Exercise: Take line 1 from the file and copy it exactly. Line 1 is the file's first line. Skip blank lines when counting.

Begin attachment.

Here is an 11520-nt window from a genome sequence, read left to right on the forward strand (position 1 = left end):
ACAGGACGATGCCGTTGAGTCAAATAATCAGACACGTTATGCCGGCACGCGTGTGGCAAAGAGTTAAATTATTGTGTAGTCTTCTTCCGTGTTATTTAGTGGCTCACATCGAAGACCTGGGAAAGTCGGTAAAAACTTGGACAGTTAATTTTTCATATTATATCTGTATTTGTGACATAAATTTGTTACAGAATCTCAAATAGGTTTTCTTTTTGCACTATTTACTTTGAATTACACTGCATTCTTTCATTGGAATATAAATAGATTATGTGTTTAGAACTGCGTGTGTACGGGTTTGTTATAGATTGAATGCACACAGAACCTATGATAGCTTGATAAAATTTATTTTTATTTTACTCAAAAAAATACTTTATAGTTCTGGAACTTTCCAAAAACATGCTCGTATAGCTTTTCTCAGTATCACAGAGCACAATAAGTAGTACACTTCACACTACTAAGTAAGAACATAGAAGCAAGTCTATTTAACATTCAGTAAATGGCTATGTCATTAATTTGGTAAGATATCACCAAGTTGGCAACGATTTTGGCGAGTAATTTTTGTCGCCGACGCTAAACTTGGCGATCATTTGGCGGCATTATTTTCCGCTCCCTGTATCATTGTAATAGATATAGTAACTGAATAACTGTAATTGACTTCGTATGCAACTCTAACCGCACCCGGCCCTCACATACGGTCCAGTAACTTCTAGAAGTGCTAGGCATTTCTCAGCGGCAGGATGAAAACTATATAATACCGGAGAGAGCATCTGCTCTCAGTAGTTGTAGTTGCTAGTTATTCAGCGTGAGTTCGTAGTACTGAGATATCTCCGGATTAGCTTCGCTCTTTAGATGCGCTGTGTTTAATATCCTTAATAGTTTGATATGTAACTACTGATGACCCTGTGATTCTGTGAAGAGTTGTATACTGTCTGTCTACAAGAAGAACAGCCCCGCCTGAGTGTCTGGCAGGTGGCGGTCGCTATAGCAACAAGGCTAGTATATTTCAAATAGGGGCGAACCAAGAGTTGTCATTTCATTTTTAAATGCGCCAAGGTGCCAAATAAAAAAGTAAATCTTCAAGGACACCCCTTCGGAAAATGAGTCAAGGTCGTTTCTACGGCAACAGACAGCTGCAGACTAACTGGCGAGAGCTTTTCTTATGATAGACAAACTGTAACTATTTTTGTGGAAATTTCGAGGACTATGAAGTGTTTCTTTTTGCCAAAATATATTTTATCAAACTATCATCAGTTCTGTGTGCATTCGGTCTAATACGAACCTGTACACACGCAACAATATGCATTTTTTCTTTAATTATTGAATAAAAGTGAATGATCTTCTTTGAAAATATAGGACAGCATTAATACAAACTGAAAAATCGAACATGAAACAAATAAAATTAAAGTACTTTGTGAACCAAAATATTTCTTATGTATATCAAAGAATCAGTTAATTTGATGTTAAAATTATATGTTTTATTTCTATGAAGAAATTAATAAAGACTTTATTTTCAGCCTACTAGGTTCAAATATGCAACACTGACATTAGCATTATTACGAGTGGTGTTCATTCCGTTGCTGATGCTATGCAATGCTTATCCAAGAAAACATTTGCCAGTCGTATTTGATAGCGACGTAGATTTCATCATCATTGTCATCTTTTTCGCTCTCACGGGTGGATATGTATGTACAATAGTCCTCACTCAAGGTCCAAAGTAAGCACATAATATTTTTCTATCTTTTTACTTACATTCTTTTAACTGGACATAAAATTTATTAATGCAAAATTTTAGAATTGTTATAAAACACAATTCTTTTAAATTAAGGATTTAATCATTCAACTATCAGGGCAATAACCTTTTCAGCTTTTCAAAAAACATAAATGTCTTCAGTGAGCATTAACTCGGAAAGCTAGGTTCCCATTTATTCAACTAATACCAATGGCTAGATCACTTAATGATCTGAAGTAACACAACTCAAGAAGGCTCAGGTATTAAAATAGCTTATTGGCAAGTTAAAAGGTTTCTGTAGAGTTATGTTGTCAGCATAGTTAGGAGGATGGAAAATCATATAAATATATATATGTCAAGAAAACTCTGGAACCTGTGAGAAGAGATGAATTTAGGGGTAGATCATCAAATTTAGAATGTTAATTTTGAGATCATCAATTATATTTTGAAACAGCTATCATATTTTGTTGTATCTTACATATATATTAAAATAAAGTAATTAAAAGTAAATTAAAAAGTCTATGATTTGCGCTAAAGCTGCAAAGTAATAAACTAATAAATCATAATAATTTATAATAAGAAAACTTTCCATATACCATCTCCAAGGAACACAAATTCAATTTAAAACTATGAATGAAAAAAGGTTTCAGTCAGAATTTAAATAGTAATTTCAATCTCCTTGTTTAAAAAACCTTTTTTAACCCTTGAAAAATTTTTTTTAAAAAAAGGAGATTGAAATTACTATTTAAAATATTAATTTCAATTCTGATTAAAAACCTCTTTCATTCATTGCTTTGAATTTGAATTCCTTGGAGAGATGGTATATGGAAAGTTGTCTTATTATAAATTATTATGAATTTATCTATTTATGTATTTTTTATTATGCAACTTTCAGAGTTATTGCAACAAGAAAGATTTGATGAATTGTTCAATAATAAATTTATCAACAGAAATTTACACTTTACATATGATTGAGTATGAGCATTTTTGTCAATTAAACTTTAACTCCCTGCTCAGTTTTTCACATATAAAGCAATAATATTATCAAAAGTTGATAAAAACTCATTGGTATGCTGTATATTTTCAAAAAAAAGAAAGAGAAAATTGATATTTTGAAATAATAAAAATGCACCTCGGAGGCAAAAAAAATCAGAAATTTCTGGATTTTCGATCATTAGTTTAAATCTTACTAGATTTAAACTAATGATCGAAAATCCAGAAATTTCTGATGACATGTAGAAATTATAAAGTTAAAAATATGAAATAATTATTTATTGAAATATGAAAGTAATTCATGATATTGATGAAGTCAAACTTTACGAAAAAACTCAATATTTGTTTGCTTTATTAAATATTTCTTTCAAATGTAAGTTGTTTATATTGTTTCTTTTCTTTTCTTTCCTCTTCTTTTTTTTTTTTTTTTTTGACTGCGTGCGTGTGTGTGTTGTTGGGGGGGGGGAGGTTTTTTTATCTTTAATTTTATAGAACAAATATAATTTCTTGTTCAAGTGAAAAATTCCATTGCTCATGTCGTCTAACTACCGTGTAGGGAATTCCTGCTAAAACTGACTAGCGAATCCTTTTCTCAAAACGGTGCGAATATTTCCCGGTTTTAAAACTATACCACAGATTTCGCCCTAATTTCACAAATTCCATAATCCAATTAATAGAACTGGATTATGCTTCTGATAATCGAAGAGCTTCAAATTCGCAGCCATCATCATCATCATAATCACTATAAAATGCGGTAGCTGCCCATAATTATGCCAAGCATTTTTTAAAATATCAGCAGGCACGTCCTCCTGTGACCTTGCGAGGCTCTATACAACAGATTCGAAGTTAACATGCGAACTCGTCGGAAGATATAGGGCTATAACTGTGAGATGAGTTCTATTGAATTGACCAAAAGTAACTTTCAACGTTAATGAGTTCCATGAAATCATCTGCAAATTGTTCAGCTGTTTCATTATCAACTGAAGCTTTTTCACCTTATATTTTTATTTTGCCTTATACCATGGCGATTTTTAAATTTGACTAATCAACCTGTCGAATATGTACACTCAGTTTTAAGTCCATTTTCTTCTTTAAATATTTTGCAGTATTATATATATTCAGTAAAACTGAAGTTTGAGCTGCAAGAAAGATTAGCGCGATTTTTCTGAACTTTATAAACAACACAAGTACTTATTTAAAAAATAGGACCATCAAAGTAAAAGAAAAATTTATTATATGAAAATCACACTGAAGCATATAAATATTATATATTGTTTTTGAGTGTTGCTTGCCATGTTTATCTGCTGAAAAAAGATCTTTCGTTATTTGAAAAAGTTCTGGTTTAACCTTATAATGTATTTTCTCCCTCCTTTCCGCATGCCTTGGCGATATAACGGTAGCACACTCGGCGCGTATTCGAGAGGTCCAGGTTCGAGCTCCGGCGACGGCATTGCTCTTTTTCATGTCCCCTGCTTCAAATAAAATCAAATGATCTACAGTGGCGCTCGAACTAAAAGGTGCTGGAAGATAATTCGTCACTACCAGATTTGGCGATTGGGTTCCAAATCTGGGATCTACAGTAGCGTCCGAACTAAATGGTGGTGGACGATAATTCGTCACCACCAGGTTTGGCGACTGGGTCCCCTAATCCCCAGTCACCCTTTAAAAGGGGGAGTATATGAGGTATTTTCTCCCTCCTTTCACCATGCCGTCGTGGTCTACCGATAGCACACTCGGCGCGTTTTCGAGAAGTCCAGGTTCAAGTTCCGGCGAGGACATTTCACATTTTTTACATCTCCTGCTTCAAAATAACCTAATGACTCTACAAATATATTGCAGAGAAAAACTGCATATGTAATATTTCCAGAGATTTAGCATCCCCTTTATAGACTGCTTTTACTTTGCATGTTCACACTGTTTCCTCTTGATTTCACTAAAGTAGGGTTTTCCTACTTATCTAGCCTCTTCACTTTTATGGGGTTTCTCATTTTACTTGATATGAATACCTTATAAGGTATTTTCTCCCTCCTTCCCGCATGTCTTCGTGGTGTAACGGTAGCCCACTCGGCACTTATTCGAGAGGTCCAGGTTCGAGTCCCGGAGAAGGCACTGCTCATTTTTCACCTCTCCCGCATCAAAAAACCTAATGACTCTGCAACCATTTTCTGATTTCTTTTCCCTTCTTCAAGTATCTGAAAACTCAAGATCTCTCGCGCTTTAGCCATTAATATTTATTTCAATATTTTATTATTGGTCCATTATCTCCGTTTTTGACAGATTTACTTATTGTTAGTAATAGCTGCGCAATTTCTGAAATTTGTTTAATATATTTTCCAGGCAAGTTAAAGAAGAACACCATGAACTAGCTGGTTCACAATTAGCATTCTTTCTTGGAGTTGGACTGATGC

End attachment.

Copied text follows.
Here is an 11520-nt window from a genome sequence, read left to right on the forward strand (position 1 = left end):